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This dissertation explores the role of food representation and identity in Hispanic cultural production as they participate in establishing resistant agency despite historical contexts of authoritarian oppression. Accordingly, I explore subjectivity through the lens of food studies as it is grounded in notions of difference and therefore allows us to establish understandings of self and other - both personal and political. Next, I use this relationship between food and subjective experience to demonstrate how - regardless of the details in which it is manifested - in each of the historical contexts, the end result of food representation is a politics of resistance which in some fashion challenges the authoritarian status-quo. This is a process that occurs within the text, among characters and often manifested through a challenging of gender roles. However, these works (and specifically their varied historical trajectories) also demonstrate that the language of food extends far beyond the text, participating in larger projects that challenge, undermine, and rewrite the ethical atrocities committed during each of these oppressive political regimes. The novels and films included in this study were chosen to purposely span various geographical and historical time periods encompassing dictatorship, political transition, and those produced in democratic retrospect, which thus revisit an oppressive past in the Hispanic world. In chapter one, I explore food representation as it problematizes Puerto Rican identity in the face of United States imperialism in Luis Rafael Sánchez's Puerto Rican novel La Guaracha del Macho Camacho (1976). In chapter two, I analyze gastropoetics in Margarita Engle's US-Cuban novel Singing to Cuba (1993), as it establishes interconnectedness among the characters, which is juxtaposed with the ruptures created by Castro's communism. In chapter three, I investigate how culinary metaphor is used to rewrite Spain's history of Francoist oppression in Almudena Grandes' Spanish novel Inés y la alegría (2010). Finally, this study concludes with an analysis of food representation in two films that depict the transition from authoritarianism to democracy: Manuel Gutiérrez Aragón's La mitad del cielo (1986), a Spanish transitional piece, and Silvio Caiozzi's transitional film La luna en el espejo (1990), produced under Chilean dictatorship.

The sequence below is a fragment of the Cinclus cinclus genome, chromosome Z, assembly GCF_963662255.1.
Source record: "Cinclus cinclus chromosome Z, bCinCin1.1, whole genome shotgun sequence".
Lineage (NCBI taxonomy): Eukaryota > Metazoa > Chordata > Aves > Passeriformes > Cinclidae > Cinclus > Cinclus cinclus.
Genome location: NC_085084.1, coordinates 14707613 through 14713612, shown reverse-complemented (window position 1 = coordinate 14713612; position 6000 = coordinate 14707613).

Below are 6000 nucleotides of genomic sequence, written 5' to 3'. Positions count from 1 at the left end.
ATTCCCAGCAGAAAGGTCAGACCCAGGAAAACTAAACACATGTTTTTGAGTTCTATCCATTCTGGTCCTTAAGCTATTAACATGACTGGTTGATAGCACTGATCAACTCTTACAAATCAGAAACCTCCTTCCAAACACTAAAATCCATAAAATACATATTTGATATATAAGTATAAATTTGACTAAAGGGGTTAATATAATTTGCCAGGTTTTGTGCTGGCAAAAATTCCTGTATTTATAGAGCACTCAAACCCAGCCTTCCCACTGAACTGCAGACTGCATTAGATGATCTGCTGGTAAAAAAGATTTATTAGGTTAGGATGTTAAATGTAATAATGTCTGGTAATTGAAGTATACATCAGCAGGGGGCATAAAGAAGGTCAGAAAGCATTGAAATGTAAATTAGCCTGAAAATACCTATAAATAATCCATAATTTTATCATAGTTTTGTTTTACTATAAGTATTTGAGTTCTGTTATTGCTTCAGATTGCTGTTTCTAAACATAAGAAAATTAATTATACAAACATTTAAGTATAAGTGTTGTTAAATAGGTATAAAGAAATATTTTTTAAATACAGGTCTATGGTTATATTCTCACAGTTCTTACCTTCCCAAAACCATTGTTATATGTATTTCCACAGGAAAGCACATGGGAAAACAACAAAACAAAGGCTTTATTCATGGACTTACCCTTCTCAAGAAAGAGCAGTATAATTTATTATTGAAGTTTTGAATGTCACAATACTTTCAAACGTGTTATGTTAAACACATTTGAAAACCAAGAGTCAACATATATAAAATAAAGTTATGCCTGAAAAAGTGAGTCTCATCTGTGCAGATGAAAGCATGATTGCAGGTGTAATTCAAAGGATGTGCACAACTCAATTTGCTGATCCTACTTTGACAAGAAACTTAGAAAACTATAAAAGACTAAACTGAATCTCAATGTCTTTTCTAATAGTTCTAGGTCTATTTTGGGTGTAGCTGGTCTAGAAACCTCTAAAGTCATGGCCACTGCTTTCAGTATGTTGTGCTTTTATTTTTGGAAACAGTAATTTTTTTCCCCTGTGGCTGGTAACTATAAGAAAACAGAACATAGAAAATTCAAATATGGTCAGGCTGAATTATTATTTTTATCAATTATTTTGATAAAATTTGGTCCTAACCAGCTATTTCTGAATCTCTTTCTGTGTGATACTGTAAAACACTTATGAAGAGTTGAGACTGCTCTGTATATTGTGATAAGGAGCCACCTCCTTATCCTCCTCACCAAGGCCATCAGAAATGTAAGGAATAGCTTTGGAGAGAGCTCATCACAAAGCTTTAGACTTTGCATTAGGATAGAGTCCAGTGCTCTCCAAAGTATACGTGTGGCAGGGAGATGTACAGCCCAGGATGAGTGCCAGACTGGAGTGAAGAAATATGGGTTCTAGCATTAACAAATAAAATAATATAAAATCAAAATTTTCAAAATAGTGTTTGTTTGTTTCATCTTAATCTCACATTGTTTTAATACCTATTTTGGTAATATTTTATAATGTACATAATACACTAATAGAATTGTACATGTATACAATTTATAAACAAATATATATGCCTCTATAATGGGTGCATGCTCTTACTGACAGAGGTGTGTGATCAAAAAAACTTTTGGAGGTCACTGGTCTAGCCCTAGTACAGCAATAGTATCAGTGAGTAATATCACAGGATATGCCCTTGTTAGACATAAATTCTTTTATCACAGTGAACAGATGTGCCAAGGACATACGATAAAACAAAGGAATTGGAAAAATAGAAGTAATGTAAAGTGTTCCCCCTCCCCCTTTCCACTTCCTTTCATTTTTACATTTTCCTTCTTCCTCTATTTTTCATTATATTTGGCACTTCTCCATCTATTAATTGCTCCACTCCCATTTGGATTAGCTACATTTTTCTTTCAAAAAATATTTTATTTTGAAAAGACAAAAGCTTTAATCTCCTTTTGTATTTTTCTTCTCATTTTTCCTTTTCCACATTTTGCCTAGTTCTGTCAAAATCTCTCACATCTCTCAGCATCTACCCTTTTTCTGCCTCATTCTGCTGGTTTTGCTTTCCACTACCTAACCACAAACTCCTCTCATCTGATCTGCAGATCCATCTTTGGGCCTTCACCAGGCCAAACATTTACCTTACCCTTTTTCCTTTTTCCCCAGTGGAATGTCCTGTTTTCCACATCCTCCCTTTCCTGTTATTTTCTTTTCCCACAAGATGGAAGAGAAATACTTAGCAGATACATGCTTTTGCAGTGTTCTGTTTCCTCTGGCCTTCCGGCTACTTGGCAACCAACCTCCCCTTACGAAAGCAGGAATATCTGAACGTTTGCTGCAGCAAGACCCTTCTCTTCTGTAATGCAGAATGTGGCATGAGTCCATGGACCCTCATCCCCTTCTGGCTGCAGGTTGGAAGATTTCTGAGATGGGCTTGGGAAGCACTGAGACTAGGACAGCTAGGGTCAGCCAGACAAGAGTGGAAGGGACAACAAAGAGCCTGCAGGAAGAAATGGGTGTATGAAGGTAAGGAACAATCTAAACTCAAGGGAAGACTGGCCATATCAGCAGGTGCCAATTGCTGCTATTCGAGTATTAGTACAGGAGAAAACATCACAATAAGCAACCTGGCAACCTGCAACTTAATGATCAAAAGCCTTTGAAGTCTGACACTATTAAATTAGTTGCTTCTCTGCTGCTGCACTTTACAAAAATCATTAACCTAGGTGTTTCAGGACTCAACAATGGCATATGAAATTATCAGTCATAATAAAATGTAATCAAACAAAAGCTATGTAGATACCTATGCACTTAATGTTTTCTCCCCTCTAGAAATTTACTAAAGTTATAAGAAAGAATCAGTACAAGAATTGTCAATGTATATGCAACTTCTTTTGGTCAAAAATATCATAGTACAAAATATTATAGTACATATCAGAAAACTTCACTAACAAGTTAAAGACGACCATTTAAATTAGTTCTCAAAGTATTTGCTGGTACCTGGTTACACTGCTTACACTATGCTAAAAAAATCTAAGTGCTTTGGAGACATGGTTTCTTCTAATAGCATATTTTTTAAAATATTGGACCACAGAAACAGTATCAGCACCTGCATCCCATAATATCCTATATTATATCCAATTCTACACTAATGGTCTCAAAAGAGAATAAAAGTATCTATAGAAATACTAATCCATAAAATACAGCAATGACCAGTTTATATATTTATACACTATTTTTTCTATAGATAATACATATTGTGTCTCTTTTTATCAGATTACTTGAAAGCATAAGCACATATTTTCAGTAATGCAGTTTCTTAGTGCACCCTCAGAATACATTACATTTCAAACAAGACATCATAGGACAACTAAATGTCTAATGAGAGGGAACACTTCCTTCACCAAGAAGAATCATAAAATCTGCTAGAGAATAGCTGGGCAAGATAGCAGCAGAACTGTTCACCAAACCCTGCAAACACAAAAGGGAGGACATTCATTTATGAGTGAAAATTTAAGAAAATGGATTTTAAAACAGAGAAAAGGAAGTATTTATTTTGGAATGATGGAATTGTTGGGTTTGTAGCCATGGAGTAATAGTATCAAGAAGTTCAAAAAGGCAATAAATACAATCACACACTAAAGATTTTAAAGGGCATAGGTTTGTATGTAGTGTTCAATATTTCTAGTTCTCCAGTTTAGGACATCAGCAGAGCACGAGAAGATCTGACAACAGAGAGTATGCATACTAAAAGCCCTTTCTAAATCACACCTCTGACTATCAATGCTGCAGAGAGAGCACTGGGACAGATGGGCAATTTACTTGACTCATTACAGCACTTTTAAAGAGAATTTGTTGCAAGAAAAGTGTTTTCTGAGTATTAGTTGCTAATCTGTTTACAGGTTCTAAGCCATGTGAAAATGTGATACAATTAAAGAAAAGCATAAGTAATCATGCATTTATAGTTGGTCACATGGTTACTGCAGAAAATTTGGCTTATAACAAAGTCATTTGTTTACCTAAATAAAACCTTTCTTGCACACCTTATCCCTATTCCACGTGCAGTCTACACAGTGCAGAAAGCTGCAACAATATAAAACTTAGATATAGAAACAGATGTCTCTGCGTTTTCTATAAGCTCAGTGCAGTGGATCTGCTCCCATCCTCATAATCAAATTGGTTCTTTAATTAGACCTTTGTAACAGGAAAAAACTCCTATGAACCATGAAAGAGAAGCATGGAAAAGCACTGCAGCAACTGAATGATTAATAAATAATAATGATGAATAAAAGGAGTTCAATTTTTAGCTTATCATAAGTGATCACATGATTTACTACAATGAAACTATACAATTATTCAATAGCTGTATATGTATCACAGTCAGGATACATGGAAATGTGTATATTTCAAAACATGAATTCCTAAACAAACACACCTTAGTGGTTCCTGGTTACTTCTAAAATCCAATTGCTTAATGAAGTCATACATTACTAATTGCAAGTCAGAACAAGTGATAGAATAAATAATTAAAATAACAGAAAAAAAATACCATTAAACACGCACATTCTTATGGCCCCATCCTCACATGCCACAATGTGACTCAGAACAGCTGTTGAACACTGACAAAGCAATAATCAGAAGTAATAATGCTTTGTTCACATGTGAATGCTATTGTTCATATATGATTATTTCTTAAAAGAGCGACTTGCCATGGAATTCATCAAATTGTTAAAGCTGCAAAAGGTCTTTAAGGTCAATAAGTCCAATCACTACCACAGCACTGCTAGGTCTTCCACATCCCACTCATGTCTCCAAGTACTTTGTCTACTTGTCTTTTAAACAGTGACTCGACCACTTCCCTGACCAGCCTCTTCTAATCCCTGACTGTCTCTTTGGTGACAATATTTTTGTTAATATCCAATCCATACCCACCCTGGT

Authoritarian Literature, Cultural Studies, Food Studies, Hispanic Literature, Transatlantic Literature, US-Latino Literature
Date of Defense
October 24, 2014.
A Dissertation submitted to the Department of Modern Languages and Linguistics in partial fulfillment of the requirements for the degree of Doctor of Philosophy.
Includes bibliographical references.
Enrique Álvarez, Professor Directing Dissertation; Bruce Boehrer, University Representative; Roberto Fernández, Committee Member; Lisa Wakamiya, Committee Member; Michael Uzendoski, Committee Member.
Florida State University
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